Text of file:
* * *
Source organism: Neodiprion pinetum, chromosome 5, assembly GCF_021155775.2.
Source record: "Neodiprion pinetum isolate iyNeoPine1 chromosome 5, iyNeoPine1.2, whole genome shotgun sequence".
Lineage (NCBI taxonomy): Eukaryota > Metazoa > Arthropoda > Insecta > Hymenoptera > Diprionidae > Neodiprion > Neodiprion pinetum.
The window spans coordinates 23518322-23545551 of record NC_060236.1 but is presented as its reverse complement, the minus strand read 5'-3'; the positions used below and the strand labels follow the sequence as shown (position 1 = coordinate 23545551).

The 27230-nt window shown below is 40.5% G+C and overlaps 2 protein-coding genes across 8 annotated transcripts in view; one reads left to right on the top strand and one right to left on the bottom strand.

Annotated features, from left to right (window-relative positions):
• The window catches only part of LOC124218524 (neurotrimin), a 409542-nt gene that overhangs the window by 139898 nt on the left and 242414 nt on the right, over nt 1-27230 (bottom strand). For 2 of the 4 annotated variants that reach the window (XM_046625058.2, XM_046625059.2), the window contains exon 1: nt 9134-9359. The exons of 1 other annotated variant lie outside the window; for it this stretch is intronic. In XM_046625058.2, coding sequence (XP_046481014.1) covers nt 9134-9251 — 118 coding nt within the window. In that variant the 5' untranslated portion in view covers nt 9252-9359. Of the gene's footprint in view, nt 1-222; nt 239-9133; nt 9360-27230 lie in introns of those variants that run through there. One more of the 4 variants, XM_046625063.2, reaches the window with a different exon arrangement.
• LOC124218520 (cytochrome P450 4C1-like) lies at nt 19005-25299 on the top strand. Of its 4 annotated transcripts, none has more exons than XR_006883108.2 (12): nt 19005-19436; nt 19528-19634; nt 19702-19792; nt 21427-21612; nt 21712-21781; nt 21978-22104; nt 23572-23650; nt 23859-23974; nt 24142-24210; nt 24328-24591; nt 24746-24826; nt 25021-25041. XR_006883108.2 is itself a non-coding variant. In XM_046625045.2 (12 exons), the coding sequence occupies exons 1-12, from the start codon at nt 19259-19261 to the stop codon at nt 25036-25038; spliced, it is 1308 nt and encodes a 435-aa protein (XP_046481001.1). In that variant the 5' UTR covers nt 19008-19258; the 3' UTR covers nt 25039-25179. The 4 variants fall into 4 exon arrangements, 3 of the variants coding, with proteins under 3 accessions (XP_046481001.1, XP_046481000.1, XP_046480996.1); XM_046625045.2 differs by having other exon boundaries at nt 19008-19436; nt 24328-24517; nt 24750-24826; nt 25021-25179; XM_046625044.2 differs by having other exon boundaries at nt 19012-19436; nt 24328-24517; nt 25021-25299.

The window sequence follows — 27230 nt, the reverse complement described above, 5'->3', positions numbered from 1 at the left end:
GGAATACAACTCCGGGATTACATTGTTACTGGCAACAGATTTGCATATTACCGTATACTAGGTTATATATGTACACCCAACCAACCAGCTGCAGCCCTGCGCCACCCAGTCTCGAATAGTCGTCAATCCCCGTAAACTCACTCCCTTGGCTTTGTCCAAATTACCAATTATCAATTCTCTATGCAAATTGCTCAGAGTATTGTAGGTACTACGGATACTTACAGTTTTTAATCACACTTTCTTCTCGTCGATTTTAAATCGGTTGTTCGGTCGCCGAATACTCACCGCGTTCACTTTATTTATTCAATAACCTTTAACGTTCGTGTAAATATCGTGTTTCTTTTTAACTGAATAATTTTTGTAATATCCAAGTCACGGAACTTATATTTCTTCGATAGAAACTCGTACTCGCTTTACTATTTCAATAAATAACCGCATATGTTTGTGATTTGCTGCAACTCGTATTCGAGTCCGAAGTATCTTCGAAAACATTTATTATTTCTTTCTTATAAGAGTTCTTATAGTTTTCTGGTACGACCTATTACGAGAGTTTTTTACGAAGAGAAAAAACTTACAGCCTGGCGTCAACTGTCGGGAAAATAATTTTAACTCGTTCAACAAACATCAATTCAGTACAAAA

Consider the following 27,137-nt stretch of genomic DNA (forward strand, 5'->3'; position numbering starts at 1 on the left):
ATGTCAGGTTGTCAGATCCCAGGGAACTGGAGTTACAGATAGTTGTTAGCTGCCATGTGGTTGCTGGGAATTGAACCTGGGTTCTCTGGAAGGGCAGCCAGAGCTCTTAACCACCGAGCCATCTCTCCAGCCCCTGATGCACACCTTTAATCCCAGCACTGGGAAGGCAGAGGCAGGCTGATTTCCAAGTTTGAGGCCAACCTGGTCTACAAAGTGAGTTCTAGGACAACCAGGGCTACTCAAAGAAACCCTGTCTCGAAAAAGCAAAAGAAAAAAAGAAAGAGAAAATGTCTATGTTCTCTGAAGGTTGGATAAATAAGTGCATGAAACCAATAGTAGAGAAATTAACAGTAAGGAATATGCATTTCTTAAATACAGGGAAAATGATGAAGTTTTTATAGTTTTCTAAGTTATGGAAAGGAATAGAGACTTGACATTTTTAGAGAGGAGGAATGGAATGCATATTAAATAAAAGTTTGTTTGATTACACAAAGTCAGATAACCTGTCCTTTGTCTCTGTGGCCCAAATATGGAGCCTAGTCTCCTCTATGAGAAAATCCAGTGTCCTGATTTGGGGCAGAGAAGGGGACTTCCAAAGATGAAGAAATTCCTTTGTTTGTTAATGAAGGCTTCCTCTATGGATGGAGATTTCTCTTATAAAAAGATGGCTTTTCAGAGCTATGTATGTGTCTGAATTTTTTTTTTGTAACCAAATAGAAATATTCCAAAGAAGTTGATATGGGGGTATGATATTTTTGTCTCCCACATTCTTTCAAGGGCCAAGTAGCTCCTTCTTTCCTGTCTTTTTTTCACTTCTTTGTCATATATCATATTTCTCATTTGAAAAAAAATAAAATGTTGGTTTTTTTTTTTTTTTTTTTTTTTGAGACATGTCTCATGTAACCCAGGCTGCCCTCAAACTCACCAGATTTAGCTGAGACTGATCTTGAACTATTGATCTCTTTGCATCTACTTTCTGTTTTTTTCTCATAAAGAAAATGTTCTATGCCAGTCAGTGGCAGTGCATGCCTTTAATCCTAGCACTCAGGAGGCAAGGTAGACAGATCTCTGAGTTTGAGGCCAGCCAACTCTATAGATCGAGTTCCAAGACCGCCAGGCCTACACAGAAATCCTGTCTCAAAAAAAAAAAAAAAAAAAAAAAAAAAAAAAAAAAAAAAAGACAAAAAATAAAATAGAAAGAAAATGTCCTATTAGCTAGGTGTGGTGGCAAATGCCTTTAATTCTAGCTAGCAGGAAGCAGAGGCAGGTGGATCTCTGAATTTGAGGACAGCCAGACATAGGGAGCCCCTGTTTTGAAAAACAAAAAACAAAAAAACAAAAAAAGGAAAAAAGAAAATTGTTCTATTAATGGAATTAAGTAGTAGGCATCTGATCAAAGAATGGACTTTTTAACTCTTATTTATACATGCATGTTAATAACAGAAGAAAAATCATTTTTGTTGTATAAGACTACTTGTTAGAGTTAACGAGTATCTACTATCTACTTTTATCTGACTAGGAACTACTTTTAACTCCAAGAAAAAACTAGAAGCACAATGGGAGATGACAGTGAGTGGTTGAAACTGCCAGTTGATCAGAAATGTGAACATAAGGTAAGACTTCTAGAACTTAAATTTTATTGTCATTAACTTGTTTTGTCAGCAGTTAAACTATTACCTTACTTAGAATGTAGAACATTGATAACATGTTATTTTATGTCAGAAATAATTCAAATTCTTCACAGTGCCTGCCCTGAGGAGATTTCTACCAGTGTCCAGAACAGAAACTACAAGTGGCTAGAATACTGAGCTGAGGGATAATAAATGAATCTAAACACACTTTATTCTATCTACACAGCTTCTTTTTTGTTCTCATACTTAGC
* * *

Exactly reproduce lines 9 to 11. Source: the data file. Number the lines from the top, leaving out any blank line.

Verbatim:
The window sequence follows — 27230 nt, the reverse complement described above, 5'->3', positions numbered from 1 at the left end:
GGAATACAACTCCGGGATTACATTGTTACTGGCAACAGATTTGCATATTACCGTATACTAGGTTATATATGTACACCCAACCAACCAGCTGCAGCCCTGCGCCACCCAGTCTCGAATAGTCGTCAATCCCCGTAAACTCACTCCCTTGGCTTTGTCCAAATTACCAATTATCAATTCTCTATGCAAATTGCTCAGAGTATTGTAGGTACTACGGATACTTACAGTTTTTAATCACACTTTCTTCTCGTCGATTTTAAATCGGTTGTTCGGTCGCCGAATACTCACCGCGTTCACTTTATTTATTCAATAACCTTTAACGTTCGTGTAAATATCGTGTTTCTTTTTAACTGAATAATTTTTGTAATATCCAAGTCACGGAACTTATATTTCTTCGATAGAAACTCGTACTCGCTTTACTATTTCAATAAATAACCGCATATGTTTGTGATTTGCTGCAACTCGTATTCGAGTCCGAAGTATCTTCGAAAACATTTATTATTTCTTTCTTATAAGAGTTCTTATAGTTTTCTGGTACGACCTATTACGAGAGTTTTTTACGAAGAGAAAAAACTTACAGCCTGGCGTCAACTGTCGGGAAAATAATTTTAACTCGTTCAACAAACATCAATTCAGTACAAAA

Consider the following 27,137-nt stretch of genomic DNA (forward strand, 5'->3'; position numbering starts at 1 on the left):